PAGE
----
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Indigenous Conservation Practices:
Living Heritage of India

The cultural heritage of India is multivalent, and this is defined by the diversity of cultures that inhabit this vast sub-continent. The various forms of heritage - tangible, intangible and 'living', hold a wide spectrum of meanings to society. The intangible manifests itself into the tangible through a collective creative process of making or building. These processes are imbibed in traditional or indigenous building knowledge systems, and are ingrained in a historic building fabric.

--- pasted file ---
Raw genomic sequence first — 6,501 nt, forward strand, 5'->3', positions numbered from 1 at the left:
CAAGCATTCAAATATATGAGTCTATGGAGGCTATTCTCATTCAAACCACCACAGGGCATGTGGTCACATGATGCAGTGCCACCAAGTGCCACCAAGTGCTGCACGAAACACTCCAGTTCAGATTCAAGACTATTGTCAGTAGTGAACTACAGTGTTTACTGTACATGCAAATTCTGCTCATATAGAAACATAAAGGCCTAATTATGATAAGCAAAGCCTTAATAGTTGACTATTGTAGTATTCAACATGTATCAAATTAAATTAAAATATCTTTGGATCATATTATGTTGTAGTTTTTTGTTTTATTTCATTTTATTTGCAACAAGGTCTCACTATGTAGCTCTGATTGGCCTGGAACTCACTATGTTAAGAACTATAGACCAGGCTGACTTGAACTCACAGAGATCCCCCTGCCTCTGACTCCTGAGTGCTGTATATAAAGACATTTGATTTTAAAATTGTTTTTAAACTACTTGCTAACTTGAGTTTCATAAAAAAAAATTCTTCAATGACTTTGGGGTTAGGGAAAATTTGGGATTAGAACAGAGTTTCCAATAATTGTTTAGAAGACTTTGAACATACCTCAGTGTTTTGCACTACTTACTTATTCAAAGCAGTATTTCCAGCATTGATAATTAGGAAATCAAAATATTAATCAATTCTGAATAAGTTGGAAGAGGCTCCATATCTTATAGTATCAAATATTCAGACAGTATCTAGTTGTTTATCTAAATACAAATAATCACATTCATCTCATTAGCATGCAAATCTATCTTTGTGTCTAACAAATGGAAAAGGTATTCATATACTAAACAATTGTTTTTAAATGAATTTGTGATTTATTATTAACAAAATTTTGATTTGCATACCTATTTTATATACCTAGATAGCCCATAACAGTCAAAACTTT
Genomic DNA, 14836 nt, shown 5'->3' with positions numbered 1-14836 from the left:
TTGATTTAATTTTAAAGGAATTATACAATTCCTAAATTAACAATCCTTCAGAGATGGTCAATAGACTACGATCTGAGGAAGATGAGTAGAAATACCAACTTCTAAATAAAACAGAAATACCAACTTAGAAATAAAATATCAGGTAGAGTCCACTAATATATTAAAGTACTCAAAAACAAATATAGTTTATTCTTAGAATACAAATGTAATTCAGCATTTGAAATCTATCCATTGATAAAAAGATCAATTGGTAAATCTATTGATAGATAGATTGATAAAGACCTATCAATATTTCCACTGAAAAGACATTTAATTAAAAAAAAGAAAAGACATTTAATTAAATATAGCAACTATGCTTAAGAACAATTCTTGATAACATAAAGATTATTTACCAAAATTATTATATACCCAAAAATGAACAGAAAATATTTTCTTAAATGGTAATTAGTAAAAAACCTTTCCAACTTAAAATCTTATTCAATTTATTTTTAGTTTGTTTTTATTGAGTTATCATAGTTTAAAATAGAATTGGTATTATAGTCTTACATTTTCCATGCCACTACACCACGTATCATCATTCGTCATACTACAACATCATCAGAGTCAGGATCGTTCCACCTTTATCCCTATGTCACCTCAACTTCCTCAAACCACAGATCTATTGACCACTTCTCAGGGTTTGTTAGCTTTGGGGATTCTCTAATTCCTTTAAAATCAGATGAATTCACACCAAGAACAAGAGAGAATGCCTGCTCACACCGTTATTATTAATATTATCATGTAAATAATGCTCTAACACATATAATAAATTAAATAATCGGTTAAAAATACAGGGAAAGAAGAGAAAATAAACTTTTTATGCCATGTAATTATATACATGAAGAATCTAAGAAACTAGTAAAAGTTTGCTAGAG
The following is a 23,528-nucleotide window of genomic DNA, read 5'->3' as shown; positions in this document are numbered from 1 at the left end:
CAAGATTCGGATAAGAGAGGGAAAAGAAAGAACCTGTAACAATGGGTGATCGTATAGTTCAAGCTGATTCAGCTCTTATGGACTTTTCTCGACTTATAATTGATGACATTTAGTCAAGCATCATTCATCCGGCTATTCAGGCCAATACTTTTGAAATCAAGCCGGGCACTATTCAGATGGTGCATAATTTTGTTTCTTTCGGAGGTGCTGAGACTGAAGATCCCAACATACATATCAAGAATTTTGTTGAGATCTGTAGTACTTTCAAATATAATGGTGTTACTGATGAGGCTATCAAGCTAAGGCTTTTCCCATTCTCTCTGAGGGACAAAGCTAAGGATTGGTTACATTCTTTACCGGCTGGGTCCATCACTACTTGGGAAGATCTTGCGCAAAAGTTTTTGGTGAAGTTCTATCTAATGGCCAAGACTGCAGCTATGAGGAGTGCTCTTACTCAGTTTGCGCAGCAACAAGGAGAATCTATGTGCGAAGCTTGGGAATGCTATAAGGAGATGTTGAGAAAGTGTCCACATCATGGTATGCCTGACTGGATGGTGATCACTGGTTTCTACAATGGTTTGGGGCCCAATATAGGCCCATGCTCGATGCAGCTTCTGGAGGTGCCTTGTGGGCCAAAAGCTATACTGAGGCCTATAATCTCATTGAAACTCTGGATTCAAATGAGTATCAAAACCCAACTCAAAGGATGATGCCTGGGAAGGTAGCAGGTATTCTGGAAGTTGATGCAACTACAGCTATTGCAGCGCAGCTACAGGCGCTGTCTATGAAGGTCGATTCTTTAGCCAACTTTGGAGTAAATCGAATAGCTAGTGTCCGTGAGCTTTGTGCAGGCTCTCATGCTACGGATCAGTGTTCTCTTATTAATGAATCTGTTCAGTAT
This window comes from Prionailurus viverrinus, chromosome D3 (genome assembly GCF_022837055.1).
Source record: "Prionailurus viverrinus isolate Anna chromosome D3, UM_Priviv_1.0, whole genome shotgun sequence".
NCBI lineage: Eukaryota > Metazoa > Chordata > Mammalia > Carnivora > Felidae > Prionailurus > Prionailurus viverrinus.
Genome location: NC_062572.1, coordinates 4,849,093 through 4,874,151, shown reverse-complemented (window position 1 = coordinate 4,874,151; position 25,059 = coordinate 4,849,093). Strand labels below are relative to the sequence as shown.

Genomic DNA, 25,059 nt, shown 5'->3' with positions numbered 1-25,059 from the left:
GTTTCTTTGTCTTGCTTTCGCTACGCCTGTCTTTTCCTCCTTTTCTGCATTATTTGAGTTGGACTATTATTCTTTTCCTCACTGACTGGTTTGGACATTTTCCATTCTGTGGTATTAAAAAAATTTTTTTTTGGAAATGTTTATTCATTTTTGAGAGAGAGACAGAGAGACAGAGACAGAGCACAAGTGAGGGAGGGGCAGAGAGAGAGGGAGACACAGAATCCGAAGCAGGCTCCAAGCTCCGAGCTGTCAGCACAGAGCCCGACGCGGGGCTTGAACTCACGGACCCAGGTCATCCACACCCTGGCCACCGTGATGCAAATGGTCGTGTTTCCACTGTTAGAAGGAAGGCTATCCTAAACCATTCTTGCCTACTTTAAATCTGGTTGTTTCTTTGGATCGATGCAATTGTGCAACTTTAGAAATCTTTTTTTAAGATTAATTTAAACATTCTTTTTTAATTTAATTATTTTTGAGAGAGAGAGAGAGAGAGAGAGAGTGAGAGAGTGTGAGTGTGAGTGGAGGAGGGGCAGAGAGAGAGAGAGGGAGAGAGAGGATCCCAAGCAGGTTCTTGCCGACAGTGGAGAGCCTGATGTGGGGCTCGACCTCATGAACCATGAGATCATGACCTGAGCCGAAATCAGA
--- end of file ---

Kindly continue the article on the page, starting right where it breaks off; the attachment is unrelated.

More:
The design intentions and methods used to make a building would together define the *creative process*, which is embodied in a historic building and its fabric. Like other values associated with historic monuments, the values relating to crafts and skills that produced cultural resources are equally important aspects of heritage.

Indigenous conservation practices and processes are still prevalent, and form the core of the 'living' heritage of India. The seminar establishes the need for recognition, preservation, and advancement of traditional building craft skills and the values associated with them. This special occasion also marks the India launch of SHILPSALA - craft based conservation practice. The initiative was warmly supported by the audiences at a lecture orgnanised by the York Consortium for Conservation and Craftsmanship in York, UK where it was first launched on July 2, 2008.